It’s so often said that sex is important in a relationship. Yet so many times being intimate with your partner takes a backseat to chores, errands and work commitments, and often leaves both of you feeling like you’ve been left out in the cold.
When you’re in a new relationship, sex is often what binds you together and brings you closer as a couple, but as that honeymoon period fades, and things become routine, you sometimes lose that drive. It’s normal for couples to go through periods of dry patches with stressful times within the family or at work, but just because you’re not having sex, it doesn’t mean you shouldn’t still be intimate with kissing and touching.
Sexologist and relationship expert Dr Nikki Goldstein knows the ins and outs of sex (excuse the pun) and has a wealth of knowledge around the subjects that you’re often too afraid to ask about, so listen up!
You might be able to get by with that dry patch in your relationship, but Dr Nikki knows all too well how important sex really is.
“I think you’ve got to look at the fact that we don’t need sex just for procreation anymore. We’re looking at intimacy, a connection and a way to show love. Men who aren’t taught to communicate are given a way to show they love their partners. Connection, not necessarily penetration, so kissing and touching benefits the relationship because of the intimacy that is involved.”
Dr Nikki also knows that couples often wonder about how good their sex really is and she says that it all comes down to your expectations in the bedroom. “Being on the same page with your expectations and sexual appetite is important,” she insists.
“You need to think about your expectations and where you get them from and if you’re on the same page. If one person thinks the good sex life is about having sex everyday and the other one thinks it’s three times a week, there’s a difference in what you’re expecting.”
This comes back down to one of the key elements of a relationship; communication. Communication is key when it comes to almost anything in your partnership, whether it is about getting the right products from the grocery store or about a dwindling sex life. If you are feeling unsatisfied in the bedroom or you want to try something new, Dr Nikki doesn’t mess around.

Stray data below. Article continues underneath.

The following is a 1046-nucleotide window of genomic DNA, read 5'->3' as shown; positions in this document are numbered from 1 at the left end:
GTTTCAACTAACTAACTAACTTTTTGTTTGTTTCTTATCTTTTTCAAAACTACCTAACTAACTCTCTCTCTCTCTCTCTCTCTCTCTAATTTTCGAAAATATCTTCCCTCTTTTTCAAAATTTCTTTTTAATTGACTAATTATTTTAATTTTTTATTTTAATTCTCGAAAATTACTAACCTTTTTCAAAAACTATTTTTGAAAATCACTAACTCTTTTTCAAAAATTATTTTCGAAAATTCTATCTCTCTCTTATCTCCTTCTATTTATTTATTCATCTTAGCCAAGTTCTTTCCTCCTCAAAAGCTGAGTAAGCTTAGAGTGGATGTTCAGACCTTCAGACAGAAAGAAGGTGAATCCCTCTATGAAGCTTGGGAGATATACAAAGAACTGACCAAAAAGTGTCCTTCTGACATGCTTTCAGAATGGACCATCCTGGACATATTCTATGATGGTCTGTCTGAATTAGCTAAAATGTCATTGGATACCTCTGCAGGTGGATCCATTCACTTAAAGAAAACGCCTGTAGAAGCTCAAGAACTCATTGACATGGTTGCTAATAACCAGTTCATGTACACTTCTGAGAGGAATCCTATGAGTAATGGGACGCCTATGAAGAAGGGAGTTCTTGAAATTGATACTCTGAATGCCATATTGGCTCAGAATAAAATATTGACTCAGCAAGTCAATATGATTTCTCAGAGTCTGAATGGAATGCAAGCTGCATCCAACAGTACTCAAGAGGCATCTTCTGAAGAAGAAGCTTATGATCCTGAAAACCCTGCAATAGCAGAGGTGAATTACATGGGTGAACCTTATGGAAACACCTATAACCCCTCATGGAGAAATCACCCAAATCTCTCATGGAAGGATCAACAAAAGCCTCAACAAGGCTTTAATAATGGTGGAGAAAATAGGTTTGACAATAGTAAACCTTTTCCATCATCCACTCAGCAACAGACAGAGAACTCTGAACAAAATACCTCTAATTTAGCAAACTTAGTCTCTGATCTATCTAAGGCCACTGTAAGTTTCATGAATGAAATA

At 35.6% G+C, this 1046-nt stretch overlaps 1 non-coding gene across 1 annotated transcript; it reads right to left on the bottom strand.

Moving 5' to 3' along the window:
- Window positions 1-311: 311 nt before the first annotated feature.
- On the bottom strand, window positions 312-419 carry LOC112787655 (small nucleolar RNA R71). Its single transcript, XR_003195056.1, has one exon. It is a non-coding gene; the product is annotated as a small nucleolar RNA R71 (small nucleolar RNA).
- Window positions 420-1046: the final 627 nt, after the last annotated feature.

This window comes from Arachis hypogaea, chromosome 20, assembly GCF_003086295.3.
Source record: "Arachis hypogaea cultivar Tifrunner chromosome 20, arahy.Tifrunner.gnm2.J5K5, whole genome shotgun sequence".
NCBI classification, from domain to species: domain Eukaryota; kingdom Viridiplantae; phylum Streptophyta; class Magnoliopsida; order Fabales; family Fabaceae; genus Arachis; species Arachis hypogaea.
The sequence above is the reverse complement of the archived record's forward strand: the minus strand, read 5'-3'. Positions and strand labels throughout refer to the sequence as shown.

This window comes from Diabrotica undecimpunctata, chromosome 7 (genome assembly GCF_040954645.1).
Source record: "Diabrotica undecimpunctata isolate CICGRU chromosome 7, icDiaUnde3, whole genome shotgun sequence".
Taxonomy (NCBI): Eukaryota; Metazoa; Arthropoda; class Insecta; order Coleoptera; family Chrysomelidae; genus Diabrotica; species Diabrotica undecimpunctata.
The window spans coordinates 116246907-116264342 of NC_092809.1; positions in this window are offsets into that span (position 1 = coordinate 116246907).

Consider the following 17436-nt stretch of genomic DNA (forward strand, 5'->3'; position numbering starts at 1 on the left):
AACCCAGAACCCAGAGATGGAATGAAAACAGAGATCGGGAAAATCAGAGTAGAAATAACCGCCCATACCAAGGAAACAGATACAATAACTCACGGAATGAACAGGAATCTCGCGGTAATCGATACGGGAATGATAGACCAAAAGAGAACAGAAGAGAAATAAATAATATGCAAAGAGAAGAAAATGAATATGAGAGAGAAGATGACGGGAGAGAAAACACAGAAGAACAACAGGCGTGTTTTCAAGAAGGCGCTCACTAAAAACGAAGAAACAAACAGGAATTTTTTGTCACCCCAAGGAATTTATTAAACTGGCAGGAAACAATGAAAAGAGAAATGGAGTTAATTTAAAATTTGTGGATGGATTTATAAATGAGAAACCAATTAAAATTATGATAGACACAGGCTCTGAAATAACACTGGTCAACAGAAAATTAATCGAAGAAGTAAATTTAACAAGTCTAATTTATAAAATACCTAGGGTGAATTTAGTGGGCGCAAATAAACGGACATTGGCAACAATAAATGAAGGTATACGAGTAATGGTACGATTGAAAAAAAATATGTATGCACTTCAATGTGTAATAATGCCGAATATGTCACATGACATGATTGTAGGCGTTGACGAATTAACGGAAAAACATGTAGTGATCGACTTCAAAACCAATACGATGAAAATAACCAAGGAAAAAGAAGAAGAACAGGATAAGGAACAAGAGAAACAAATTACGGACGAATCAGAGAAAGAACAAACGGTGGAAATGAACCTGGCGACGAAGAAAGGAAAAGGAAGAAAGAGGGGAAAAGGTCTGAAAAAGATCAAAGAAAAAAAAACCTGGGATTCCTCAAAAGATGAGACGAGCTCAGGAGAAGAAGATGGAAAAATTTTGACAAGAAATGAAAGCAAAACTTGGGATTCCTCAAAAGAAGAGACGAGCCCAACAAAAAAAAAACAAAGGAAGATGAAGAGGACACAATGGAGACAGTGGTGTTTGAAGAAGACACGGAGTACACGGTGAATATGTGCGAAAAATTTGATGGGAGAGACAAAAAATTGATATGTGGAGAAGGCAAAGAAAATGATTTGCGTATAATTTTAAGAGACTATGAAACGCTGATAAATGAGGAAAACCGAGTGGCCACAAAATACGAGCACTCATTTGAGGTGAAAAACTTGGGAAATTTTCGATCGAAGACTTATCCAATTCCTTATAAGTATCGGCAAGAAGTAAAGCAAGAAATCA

“Ask for it,” she says. “People struggle in general communicating around sex and they struggle to communicate around it in their relationships as well. Specifically what you want can be awkward to ask for because your partner may think they’re not good enough, or you’re worried they might be offended, or they might think it’s weird.
“It’s about learning how to communicate in a way that has less consequences. Give a compliment and reassure your partner of your attraction, and you can give a suggestion – like if you wanted to try a vibrator, you can pitch it to your partner and say: ‘I’ve found this one online.’ Give them something to work towards… so that they’re involved in the process.”
It’s important to engage in intimacy with your partner to make both of you feel connected and loved. It could just mean putting that extra bit of effort in that you put into other aspects of your life, and again, looking at those sexual expectations that you have developed and listening to your partner’s as well.
“One of the things is to be realistic about what good sex is, leading from the point about your expectations,” says Dr Nikki. “What does it mean to you? Does it mean orgasms, how long it lasts, the connection? Then also look at how much effort you’re putting into your bedroom life. Most people spend so much time on spray tans, exercise, blowouts, but they don’t put as much time into their sex life.
“Putting more effort into pleasing your partner and them pleasing you back, that can pull you up from any rut.”
Images via drnikki.com.au, galleryhip.com and pinterest.com